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A comment suggests that you can get \$\mathcal{O}(n\log{m})\$, where \$n\$ is the total number of elements in all lists and \$m\$ is the number of lists. How would you get \$\mathcal{O}(n\log{m})\$? The answer is to maintain a container of sorted lists. Two possible containers are a SortedSet (e.g. TreeSet) or a PriorityQueue (implemented with a heap). Both have \$\mathcal{O}(\log{m})\$ insertions and removals. You would perform \$\mathcal{O}(n)\$ insertions and removals (i.e. one for each element of the lists). \$\mathcal{O}(n\log{m})\$ overall.

Your current code is \$\mathcal{O}(n\cdot m)\$, so \$\mathcal{O}(n\log{m})\$ would be an improvement asymptotically.

Consider

    public ListNode mergeKLists(final ListNode[] listNodes) {
        PriorityQueue<ListNode> lists = new PriorityQueue<>(Arrays.asList(listNodes));

        // create a dummy head so as to have the same logic for the first node as the others
        ListNode head = new ListNode(0);
        ListNode current = head;
        for (ListNode node = lists.poll(); node != null; node = lists.poll()) {
            current.next = new ListNode(node.val);
            current = current.next;

            if (node.next != null) {
                lists.add(node.next);
            }
        }

        return head.next;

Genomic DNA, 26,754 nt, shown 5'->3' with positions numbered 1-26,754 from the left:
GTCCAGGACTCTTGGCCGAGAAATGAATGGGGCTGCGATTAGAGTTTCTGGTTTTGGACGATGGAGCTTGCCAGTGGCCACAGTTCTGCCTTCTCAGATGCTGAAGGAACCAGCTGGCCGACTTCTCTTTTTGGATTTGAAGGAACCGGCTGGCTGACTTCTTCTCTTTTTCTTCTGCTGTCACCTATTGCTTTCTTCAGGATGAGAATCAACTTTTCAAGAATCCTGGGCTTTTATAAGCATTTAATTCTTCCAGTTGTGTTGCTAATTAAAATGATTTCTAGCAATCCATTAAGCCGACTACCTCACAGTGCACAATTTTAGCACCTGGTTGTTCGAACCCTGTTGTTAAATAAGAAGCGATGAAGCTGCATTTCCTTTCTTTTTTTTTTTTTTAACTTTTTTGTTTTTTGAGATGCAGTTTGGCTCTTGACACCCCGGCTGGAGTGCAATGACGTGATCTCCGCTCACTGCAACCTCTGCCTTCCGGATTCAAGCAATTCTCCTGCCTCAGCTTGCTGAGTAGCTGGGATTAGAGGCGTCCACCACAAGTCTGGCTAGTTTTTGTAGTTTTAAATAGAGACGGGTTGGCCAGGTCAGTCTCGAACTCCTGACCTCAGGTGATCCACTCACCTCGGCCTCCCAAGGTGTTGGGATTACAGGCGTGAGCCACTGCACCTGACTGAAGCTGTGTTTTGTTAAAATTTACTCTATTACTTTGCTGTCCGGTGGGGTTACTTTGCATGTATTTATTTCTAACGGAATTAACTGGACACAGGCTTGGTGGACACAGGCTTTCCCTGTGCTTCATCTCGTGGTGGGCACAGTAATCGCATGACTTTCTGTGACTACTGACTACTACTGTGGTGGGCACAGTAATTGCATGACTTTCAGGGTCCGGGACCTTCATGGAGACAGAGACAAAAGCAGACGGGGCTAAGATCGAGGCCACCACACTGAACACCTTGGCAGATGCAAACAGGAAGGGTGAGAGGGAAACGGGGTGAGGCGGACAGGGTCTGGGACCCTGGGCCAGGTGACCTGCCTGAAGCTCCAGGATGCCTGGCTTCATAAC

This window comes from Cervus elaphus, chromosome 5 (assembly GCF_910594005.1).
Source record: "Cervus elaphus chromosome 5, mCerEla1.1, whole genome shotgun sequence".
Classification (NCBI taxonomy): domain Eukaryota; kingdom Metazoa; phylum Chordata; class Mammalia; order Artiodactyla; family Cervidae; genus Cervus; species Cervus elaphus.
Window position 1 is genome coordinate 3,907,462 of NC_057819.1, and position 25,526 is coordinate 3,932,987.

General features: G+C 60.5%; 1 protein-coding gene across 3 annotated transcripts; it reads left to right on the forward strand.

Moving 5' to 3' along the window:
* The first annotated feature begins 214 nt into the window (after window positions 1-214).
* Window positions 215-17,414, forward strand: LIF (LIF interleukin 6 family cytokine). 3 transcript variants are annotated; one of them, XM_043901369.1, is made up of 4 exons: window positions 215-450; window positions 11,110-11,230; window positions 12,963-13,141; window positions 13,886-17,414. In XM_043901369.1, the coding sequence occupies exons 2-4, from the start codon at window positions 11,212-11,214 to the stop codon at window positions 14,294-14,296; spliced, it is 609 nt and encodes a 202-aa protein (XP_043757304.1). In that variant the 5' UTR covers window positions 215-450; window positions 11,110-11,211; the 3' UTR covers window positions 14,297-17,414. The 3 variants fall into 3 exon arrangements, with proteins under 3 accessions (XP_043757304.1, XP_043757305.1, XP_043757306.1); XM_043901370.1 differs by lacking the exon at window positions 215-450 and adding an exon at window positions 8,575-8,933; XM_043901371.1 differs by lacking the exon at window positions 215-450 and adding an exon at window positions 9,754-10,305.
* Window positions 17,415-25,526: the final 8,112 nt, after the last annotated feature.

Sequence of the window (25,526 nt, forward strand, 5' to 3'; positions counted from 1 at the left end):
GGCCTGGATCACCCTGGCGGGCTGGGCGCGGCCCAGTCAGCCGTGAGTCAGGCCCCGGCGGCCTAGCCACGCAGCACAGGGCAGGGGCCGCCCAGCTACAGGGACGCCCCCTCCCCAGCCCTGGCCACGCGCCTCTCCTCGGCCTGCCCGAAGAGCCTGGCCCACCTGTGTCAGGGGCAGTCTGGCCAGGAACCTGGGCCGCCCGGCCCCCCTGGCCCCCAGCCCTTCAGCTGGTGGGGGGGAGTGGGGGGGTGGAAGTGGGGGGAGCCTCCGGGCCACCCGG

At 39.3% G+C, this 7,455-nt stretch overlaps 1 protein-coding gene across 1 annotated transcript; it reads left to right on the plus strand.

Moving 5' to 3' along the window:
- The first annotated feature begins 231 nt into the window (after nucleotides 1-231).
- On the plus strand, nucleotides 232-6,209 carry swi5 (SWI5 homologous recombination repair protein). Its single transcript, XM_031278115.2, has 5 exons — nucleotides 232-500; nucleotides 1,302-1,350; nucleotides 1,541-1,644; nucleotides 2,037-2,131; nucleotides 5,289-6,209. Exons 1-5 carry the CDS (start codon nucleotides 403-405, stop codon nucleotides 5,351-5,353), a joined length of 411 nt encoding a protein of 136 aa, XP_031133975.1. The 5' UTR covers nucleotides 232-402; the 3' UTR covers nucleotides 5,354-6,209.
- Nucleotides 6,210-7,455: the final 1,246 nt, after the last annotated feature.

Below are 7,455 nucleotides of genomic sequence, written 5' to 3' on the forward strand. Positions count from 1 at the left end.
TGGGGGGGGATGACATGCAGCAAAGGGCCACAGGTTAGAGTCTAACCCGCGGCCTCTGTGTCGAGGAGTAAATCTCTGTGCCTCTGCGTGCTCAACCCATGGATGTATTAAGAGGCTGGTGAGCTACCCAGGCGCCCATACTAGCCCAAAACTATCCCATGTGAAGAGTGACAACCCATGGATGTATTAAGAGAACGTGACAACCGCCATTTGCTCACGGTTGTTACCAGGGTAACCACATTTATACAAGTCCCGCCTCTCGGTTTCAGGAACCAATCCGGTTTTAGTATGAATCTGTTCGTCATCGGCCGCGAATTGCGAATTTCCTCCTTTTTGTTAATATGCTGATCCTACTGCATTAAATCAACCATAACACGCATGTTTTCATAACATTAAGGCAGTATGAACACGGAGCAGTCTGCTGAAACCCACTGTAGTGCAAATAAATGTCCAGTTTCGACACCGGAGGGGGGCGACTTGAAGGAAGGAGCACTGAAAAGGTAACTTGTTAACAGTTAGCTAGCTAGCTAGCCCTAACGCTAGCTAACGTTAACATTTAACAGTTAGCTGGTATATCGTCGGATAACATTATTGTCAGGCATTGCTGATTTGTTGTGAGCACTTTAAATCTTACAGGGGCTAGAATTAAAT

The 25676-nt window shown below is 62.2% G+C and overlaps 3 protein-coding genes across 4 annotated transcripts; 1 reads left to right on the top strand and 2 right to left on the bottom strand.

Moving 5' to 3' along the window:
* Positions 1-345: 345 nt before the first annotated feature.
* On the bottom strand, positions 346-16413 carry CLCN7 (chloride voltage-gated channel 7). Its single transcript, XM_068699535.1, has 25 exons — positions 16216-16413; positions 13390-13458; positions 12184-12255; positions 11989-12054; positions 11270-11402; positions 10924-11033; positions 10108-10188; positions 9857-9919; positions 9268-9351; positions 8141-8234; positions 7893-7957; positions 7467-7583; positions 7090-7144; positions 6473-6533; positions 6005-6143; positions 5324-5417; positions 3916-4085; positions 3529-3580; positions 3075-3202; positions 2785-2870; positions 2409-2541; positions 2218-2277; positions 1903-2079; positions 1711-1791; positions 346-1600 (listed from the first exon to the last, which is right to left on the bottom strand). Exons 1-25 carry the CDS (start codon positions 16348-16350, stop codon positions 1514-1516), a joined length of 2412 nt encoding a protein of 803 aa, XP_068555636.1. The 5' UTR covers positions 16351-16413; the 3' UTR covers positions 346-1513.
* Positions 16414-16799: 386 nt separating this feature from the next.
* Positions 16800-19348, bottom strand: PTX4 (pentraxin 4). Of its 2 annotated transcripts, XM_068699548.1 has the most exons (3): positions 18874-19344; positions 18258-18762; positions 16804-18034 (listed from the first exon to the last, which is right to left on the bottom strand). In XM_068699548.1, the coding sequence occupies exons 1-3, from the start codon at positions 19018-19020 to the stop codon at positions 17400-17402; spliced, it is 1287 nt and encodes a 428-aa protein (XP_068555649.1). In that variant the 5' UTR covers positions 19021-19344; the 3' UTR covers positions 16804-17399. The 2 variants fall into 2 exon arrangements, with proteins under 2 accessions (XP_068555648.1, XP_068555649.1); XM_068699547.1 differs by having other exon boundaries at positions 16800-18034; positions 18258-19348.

}

The for loop will run \$n\$ times (once for each element in the lists). The poll and add operations will each take \$\mathcal{O}(\log{m})\$ time. So \$\mathcal{O}(n\log{m})\$ overall. The creation of the PriorityQueue will take \$\mathcal{O}(m\log{m})\$, so that's \$\mathcal{O}((n + m)\log{m})\$. If we assume that none of the lists are empty, then \$m <= n\$, so \$\mathcal{O}(n\log{m})\$.

We return head.next to avoid the problem of checking on each iteration if we are inserting the first element of the list. The head itself is not part of the list that we are creating, just a placeholder. Another alternative would be to create the first element outside the list.

This code assumes that none of the entries in listNodes are null. If they can be, you'd need additional checking for that case. It also assumes that ListNode is comparable by val. If not, you'd have to pass a Comparator to the PriorityQueue constructor to implement that behavior. The SortedSet version is similar, with the same limitations.

With a Comparator and capacity set, null checking, without a dummy head, and with current declared as part of the loop declaration (for better scoping, as current is not used outside the loop):

    public ListNode mergeKLists(final ListNode[] listNodes) {
        PriorityQueue<ListNode> lists = new PriorityQueue<>(listNodes.length,
                new Comparator<ListNode>() {

                    int compare(ListNode a, ListNode b) {
                        return Integer.compare(a.val, b.val);
                    }

                });

        for (ListNode node : listNodes) {
            if (node != null) {
                lists.add(node);
            }
        }

        if (lists.isEmpty()) {
            return null;
        }

        ListNode head = new ListNode(lists.poll().val);
        for (ListNode node = lists.poll(), current = head; node != null; node = lists.poll()) {
            current.next = new ListNode(node.val);
            current = current.next;

            if (node.next != null) {
                lists.add(node.next);
            }
        }  

        return head;
    }

I think that the dummy head is actually easier, but you may find this form more readable.

I haven't tested this, so beware of syntax errors, etc.